Australia Day is our national day. It’s a time for celebrating the great nation we’ve become despite our relative isolation and difficult beginnings. It’s also a time for reflecting on the mistakes of our forefathers, and to re-commit to fixing the ongoing consequences of those mistakes.
Most of the mistakes and wrongs were made by people long before our time. But as a continuing nation state, culture, and community, we have a responsibility to fix ongoing adverse legacies.
Indigenous Australians die younger on average, suffer poorer health, and are less likely to have a job or own a home. Most of these examples of disadvantage can be traced back to their treatment at the hands of the early settlers in the first instance and then for decades, less than enlightened government laws and administration. Remember, indigenous Australians were not even recognised as part of our country until 1967.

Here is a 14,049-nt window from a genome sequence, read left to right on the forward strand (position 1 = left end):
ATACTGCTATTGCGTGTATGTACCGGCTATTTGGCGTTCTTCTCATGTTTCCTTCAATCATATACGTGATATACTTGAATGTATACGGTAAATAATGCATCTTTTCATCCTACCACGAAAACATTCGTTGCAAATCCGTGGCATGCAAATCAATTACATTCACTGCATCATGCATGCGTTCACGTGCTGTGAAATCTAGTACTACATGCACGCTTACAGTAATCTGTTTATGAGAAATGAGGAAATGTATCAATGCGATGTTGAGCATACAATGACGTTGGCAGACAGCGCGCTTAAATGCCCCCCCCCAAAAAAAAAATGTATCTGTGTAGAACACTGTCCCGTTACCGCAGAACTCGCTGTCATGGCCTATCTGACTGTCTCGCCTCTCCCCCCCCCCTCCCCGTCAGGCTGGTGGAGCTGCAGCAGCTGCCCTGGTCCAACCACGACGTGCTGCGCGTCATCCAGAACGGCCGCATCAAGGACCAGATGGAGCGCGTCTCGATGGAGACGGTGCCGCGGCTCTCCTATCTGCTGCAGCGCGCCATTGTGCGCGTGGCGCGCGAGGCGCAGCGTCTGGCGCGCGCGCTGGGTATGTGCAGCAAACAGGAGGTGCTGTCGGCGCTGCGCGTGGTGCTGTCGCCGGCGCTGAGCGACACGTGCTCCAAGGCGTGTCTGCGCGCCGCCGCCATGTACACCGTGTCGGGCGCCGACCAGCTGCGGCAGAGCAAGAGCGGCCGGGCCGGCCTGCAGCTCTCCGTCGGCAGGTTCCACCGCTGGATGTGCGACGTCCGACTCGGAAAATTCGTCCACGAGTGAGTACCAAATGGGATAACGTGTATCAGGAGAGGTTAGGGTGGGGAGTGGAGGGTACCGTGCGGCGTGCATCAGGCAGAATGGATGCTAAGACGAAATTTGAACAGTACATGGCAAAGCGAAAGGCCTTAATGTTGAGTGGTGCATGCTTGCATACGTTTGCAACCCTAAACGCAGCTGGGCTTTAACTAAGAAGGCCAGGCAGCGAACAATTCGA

Since 2007 we’ve been talking about “closing the gap”. In other words, addressing the areas of disadvantage I’ve mentioned. But our progress has been modest, and we need to do better. If we can do better, debates like the appropriateness of the day on which we celebrate our nation may ebb away.
Having said that, I believe the current concern about the date on which we celebrate our nationhood is an understandable one. The question we need to ask is: how can we celebrate in a unifying way when so many of us are offended by the chosen day? It’s not as if we’ve always marked the occasion on January 26. Indeed, we’ve only done so since 1994.
So, while what we celebrate is of historical significance, the day chosen to commemorate it is not. I see no harm in a sensible conversation about how we might make the day on which we celebrate our nationhood and success, more inclusive and unifying. We can’t change the mistakes of those who went before us, but we can do our bit to heal the consequences.
Finally, I have always been a great fan of our public broadcaster. There is nothing more Australian than the ABC. But the decision to call Australian day “invasion” day was a bad one. It’s a decision far more likely to further divide, not unite. I hope the error is acknowledged and lessons are learned.
Happy Australia Day. Let’s hope 2021 offers more than did 2020.